In the symbolism of our sacred World Tree, Yggdrasill, there are three roots, each fed by one of the Underworld Fountains. In the north there is the root sustained by Hvergelmir, where ice-cold waters provide the tree with the power to endure. In the south is the Well of Urd (Urdabrunnr), whose root is maintained by the Norns and kept transparent (i.e. invisible) by the warm liquids that give the tree strength. These roots represent polar opposites—hot and cold, light and darkness. Urd's realm is bright and beautiful, filled with life and verdure: the Elysian Fields of our faith. Hvergelmir is on the border of Niflheim, which is cold and dreary, lying on the mountain called Nidafjall that is perpetually shrouded in darkness.
In terms of morality, the two realms equal the chosen paths we mortals take. We will either choose life or death, order or chaos, benevolence or malevolence. We will embrace the warmth of life as seen in the realm of our beloved Goddesses of Fate, or we will choose cold-hearted cruelty and death, as seen before the kingdom of the damned. This is the never-ending struggle between Gods and Giants, between the ideals of Odin and Frigga and those of Loki and Gullveig. The Gods want us to drink from Urd's Well, to embrace the life-path and work together with them towards the universal order. But the path of Chaos, that of hedonism and self-destruction is all too seductive and calls far too many people into its fold.I typically do not like to quote outlander sources in the work that we do, but I feel that this is important here as it serves our point quite well.
This is a quote from the Tao Te Ching (76):
"Men are born soft and supple;
Dead, they are stiff and hard. Plants are born tender and pliant;
Dead they are brittle and dry.
"Thus whoever is stiff and inflexible Is a disciple of death.
Whoever is soft and yieldingIs a disciple of life.
"The hard and stiff will be broken. The soft and supple will prevail."
Besides reminding us of the hard, frozen ice of Niflheim, the realm of death, and the warm, pliant nature of Urdar Magn "Urd's Strength," this quote should also remind us of the story of Fenrir's binding. Two very hard iron-fetters, Læding and Drómi, each larger and stronger than the last, are placed on Fenrir's limbs, and each time he breaks them. As a child of Chaos, he shows that "the hard and stiff will be broken." They will be broken by their avarice, by their hate, and by their selfish desires. When the soft and silky smooth ribbon called Gleipnir is placed around the wolf, it 'prevails, and Fenrir is unable to escape until Ragnarok, when all fetters are lossened. In metallurgy the concept is the same, and is called ductility, which basically defines how strong a metal is. Cast Iron is a very hard metal, but it is also brittle and breaks easily. Steel is stronger because when it is bent it will stretch rather than break, hence it is more ductile. In nature it is not the strongest that survive, but the most adaptable: the ones willing to make the most changes and compromises.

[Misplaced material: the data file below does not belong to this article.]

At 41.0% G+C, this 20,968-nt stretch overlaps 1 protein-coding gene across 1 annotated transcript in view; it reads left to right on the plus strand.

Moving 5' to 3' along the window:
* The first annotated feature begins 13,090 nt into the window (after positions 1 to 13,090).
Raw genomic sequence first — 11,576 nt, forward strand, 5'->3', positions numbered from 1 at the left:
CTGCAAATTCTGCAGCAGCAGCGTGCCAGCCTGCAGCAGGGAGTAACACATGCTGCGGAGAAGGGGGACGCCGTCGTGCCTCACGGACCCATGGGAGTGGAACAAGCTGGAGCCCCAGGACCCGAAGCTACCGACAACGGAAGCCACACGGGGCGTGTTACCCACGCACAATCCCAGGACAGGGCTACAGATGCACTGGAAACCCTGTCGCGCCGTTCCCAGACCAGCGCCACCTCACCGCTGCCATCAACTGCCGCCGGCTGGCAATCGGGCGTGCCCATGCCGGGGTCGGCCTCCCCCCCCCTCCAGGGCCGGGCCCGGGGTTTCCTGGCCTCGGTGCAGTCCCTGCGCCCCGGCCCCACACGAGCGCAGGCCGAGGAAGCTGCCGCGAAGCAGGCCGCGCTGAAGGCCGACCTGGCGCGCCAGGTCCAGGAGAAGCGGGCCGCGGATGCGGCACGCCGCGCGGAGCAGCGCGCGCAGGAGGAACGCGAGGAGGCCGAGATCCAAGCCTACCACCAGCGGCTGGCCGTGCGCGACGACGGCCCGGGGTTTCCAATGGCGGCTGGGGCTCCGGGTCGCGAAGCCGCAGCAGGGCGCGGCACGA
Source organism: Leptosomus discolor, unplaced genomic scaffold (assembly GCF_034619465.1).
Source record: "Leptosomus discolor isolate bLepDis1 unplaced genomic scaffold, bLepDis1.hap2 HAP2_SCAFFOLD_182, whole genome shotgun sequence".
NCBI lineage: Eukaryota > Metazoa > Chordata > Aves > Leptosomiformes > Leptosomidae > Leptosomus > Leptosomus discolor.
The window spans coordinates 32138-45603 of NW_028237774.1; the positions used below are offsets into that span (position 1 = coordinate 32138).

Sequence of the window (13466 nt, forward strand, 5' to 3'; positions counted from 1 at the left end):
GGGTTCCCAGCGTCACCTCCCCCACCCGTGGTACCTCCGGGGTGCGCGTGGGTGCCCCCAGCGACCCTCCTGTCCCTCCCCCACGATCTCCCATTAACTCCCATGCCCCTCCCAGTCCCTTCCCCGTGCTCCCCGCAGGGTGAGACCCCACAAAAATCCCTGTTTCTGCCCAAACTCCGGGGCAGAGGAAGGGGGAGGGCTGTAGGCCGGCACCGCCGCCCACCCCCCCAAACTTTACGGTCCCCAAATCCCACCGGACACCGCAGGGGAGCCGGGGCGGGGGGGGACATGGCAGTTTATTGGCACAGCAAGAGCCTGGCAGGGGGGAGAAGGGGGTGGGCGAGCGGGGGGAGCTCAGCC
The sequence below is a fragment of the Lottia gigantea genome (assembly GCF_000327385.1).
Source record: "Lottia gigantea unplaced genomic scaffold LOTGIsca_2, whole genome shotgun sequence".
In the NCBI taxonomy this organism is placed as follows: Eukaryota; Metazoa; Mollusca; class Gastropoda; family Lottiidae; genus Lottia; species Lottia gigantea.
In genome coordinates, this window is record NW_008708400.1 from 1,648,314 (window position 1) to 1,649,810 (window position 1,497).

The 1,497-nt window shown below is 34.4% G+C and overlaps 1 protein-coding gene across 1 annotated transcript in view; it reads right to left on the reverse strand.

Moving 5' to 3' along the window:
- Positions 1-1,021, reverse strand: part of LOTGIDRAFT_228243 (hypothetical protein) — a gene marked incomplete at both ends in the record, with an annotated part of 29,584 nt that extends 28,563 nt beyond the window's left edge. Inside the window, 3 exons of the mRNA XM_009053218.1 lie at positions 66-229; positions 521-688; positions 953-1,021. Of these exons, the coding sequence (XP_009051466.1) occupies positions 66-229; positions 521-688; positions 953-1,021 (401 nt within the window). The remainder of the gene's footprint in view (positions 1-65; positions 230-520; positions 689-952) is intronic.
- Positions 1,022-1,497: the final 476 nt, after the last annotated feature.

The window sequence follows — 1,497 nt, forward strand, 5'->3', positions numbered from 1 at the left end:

In life, the hard are always broken. They either end up in prison or dead, or they turn themselves around and become a 'disciple of life.' Hardgrep noticed Hadding's unyielding, fierce warrior nature and sought to when his life with the plea: "Let this hateful stiffness yield, let a proper warmth inspire you, tie with me the bond of passion" (LXX.14).
Hadding then softened his heart and went on to become one of the greatest heroes of our lore. Those who will not can corrupt into blind hatred, bringing nothing but pain and misery and suffering with them, for then they become agents of Chaos and Death. Odur chose this path and the Gods turned him into a monster for it. Only Freyja's love could grant him any succor. It is never too late to become something better. But those who will only take and never give, who will take happiness or property or life without a second thought are nidings (criminals, the disgraced) no matter how they try to justify their actions. Those who serve the Gods must always oppose them. We will never allow them to cajole us into any of their destructive behaviors. Ours is not a path of weakness or pacifism, but of true strength and inner empowerment. We will not harm the innocent, nor will we ever be victims of the guilty. That is an important lesson within our warrior's creed.